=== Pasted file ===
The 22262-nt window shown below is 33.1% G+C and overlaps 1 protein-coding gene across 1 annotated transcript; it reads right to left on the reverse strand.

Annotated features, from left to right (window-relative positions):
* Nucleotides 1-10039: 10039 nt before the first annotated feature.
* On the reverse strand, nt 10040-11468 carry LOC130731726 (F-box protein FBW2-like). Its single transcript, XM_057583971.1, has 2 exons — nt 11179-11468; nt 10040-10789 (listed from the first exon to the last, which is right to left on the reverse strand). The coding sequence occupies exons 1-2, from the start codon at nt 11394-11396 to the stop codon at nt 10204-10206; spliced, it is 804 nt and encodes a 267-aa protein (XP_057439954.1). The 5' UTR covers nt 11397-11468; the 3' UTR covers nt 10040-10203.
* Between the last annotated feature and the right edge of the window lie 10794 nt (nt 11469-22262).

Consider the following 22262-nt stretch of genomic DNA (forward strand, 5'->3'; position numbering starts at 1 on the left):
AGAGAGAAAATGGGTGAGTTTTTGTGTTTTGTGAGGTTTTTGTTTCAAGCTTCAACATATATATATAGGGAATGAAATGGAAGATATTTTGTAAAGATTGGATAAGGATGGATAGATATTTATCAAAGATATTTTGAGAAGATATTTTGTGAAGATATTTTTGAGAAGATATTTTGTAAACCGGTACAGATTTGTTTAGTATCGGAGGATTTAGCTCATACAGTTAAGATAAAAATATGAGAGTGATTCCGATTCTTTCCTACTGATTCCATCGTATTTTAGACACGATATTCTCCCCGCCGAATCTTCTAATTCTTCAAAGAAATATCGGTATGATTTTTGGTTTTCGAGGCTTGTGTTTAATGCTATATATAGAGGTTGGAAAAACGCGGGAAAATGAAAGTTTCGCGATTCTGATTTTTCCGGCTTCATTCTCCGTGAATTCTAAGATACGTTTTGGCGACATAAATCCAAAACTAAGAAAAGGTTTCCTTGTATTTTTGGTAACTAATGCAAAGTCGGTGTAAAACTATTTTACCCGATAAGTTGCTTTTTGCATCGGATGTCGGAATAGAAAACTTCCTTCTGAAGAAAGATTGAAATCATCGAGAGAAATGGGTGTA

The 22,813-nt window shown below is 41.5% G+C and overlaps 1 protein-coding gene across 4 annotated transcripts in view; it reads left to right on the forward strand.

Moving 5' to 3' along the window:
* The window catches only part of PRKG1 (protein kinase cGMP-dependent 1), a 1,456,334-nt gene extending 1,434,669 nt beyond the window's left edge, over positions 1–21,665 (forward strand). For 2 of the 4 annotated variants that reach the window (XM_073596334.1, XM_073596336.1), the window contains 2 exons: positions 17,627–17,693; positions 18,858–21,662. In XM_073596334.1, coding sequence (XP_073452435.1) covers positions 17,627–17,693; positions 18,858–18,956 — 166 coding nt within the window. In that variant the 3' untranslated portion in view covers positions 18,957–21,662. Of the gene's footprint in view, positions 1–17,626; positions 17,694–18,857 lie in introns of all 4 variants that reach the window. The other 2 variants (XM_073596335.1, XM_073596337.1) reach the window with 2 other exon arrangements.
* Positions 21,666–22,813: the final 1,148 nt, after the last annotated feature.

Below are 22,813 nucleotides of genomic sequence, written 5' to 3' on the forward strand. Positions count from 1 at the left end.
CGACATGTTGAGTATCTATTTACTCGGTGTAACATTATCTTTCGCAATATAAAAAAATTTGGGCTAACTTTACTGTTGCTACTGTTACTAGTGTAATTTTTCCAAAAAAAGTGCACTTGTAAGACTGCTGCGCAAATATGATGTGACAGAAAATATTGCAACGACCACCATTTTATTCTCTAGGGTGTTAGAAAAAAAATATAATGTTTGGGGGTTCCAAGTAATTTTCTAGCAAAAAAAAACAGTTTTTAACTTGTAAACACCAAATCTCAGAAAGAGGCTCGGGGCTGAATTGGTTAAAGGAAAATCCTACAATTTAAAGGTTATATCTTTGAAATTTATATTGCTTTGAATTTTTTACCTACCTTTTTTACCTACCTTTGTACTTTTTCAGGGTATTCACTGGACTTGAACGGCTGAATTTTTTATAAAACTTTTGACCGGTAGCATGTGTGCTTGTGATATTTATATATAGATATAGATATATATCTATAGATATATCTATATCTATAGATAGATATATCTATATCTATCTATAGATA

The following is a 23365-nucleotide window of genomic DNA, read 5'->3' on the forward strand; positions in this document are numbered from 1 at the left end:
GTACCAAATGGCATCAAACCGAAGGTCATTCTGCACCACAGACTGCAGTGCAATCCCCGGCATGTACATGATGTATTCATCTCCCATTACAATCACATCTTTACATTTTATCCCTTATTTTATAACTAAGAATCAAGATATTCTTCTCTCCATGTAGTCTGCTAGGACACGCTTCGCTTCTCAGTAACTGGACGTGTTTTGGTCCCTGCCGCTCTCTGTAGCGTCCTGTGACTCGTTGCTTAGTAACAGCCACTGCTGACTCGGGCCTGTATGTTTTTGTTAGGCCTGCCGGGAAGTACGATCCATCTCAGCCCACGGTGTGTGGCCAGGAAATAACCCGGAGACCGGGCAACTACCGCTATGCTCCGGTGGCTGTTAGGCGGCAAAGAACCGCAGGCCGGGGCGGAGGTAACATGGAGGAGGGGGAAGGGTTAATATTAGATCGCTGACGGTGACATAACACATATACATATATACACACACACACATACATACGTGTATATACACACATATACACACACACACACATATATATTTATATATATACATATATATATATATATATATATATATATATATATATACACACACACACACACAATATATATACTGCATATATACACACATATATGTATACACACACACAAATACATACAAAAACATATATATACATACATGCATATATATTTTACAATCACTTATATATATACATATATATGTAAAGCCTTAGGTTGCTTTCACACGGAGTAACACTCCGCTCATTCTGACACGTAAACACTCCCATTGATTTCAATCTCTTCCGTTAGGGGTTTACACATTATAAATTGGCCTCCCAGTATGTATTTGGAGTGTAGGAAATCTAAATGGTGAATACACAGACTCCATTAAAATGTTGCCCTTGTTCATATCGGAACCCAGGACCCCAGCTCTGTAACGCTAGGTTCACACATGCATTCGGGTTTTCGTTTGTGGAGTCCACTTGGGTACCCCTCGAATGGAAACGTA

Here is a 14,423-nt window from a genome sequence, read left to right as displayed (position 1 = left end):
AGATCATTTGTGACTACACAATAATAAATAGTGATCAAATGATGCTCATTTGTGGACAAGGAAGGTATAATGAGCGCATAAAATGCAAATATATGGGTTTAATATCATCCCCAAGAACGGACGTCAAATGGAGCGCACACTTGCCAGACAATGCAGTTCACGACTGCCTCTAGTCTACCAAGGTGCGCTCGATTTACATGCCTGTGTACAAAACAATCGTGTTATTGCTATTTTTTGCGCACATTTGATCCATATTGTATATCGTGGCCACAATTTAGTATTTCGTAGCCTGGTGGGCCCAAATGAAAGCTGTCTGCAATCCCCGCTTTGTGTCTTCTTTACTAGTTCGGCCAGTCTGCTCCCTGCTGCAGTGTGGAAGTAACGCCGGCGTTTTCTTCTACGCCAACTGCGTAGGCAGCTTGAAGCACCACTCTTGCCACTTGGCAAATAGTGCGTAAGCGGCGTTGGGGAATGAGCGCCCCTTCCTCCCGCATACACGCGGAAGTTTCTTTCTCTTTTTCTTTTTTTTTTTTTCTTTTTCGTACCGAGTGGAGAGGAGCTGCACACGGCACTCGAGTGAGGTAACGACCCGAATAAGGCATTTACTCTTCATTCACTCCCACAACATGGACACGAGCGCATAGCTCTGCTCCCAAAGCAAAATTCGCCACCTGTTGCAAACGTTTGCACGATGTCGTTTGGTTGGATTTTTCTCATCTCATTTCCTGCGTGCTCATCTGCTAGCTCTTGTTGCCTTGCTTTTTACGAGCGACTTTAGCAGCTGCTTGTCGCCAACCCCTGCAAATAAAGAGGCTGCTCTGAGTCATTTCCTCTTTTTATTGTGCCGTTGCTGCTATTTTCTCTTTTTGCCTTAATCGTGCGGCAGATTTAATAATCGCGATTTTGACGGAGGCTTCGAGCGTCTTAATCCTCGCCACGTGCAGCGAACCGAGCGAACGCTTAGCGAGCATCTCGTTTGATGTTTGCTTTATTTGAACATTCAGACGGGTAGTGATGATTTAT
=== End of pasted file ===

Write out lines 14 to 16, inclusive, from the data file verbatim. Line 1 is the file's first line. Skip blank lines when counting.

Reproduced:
The following is a 23365-nucleotide window of genomic DNA, read 5'->3' on the forward strand; positions in this document are numbered from 1 at the left end:
GTACCAAATGGCATCAAACCGAAGGTCATTCTGCACCACAGACTGCAGTGCAATCCCCGGCATGTACATGATGTATTCATCTCCCATTACAATCACATCTTTACATTTTATCCCTTATTTTATAACTAAGAATCAAGATATTCTTCTCTCCATGTAGTCTGCTAGGACACGCTTCGCTTCTCAGTAACTGGACGTGTTTTGGTCCCTGCCGCTCTCTGTAGCGTCCTGTGACTCGTTGCTTAGTAACAGCCACTGCTGACTCGGGCCTGTATGTTTTTGTTAGGCCTGCCGGGAAGTACGATCCATCTCAGCCCACGGTGTGTGGCCAGGAAATAACCCGGAGACCGGGCAACTACCGCTATGCTCCGGTGGCTGTTAGGCGGCAAAGAACCGCAGGCCGGGGCGGAGGTAACATGGAGGAGGGGGAAGGGTTAATATTAGATCGCTGACGGTGACATAACACATATACATATATACACACACACACATACATACGTGTATATACACACATATACACACACACACACATATATATTTATATATATACATATATATATATATATATATATATATATATATATATACACACACACACACACAATATATATACTGCATATATACACACATATATGTATACACACACACAAATACATACAAAAACATATATATACATACATGCATATATATTTTACAATCACTTATATATATACATATATATGTAAAGCCTTAGGTTGCTTTCACACGGAGTAACACTCCGCTCATTCTGACACGTAAACACTCCCATTGATTTCAATCTCTTCCGTTAGGGGTTTACACATTATAAATTGGCCTCCCAGTATGTATTTGGAGTGTAGGAAATCTAAATGGTGAATACACAGACTCCATTAAAATGTTGCCCTTGTTCATATCGGAACCCAGGACCCCAGCTCTGTAACGCTAGGTTCACACATGCATTCGGGTTTTCGTTTGTGGAGTCCACTTGGGTACCCCTCGAATGGAAACGTA

Here is a 14,423-nt window from a genome sequence, read left to right as displayed (position 1 = left end):